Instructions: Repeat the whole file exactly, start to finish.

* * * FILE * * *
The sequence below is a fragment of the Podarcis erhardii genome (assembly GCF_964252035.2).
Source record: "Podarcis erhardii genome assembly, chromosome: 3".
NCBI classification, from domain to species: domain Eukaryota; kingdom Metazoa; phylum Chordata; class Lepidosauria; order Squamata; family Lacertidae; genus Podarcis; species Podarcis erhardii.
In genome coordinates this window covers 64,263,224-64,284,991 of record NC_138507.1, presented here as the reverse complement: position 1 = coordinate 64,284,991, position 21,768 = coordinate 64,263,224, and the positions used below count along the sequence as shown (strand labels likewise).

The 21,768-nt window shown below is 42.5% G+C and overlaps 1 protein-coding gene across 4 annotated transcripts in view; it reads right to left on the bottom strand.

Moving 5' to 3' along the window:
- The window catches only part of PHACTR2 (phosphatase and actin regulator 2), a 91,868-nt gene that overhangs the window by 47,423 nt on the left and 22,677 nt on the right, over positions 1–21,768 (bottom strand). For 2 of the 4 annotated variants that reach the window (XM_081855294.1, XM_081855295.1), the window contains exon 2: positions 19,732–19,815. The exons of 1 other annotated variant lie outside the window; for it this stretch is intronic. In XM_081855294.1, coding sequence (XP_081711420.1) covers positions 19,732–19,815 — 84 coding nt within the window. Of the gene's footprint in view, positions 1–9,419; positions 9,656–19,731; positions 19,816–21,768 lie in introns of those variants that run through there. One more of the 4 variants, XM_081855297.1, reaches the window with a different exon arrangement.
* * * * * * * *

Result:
The sequence below is a fragment of the Podarcis erhardii genome (assembly GCF_964252035.2).
Source record: "Podarcis erhardii genome assembly, chromosome: 3".
NCBI classification, from domain to species: domain Eukaryota; kingdom Metazoa; phylum Chordata; class Lepidosauria; order Squamata; family Lacertidae; genus Podarcis; species Podarcis erhardii.
In genome coordinates this window covers 64,263,224-64,284,991 of record NC_138507.1, presented here as the reverse complement: position 1 = coordinate 64,284,991, position 21,768 = coordinate 64,263,224, and the positions used below count along the sequence as shown (strand labels likewise).

The 21,768-nt window shown below is 42.5% G+C and overlaps 1 protein-coding gene across 4 annotated transcripts in view; it reads right to left on the bottom strand.

Moving 5' to 3' along the window:
- The window catches only part of PHACTR2 (phosphatase and actin regulator 2), a 91,868-nt gene that overhangs the window by 47,423 nt on the left and 22,677 nt on the right, over positions 1–21,768 (bottom strand). For 2 of the 4 annotated variants that reach the window (XM_081855294.1, XM_081855295.1), the window contains exon 2: positions 19,732–19,815. The exons of 1 other annotated variant lie outside the window; for it this stretch is intronic. In XM_081855294.1, coding sequence (XP_081711420.1) covers positions 19,732–19,815 — 84 coding nt within the window. Of the gene's footprint in view, positions 1–9,419; positions 9,656–19,731; positions 19,816–21,768 lie in introns of those variants that run through there. One more of the 4 variants, XM_081855297.1, reaches the window with a different exon arrangement.